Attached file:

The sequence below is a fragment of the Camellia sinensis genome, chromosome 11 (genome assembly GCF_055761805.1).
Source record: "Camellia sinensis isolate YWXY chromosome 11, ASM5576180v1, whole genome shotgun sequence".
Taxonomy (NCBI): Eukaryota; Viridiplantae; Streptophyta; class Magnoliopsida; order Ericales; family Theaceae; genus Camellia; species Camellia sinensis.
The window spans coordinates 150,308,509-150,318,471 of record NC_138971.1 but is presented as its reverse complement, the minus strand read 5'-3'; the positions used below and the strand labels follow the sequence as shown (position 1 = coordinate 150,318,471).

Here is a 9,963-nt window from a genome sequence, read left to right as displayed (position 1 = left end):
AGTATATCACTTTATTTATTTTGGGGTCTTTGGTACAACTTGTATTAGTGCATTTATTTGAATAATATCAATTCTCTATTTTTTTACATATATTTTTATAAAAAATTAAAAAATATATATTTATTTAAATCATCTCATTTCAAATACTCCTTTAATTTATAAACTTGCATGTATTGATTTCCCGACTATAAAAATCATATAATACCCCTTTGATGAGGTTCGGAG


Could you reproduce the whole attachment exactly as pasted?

The sequence below is a fragment of the Camellia sinensis genome, chromosome 11 (genome assembly GCF_055761805.1).
Source record: "Camellia sinensis isolate YWXY chromosome 11, ASM5576180v1, whole genome shotgun sequence".
Taxonomy (NCBI): Eukaryota; Viridiplantae; Streptophyta; class Magnoliopsida; order Ericales; family Theaceae; genus Camellia; species Camellia sinensis.
The window spans coordinates 150,308,509-150,318,471 of record NC_138971.1 but is presented as its reverse complement, the minus strand read 5'-3'; the positions used below and the strand labels follow the sequence as shown (position 1 = coordinate 150,318,471).

Here is a 9,963-nt window from a genome sequence, read left to right as displayed (position 1 = left end):
AGTATATCACTTTATTTATTTTGGGGTCTTTGGTACAACTTGTATTAGTGCATTTATTTGAATAATATCAATTCTCTATTTTTTTACATATATTTTTATAAAAAATTAAAAAATATATATTTATTTAAATCATCTCATTTCAAATACTCCTTTAATTTATAAACTTGCATGTATTGATTTCCCGACTATAAAAATCATATAATACCCCTTTGATGAGGTTCGGAG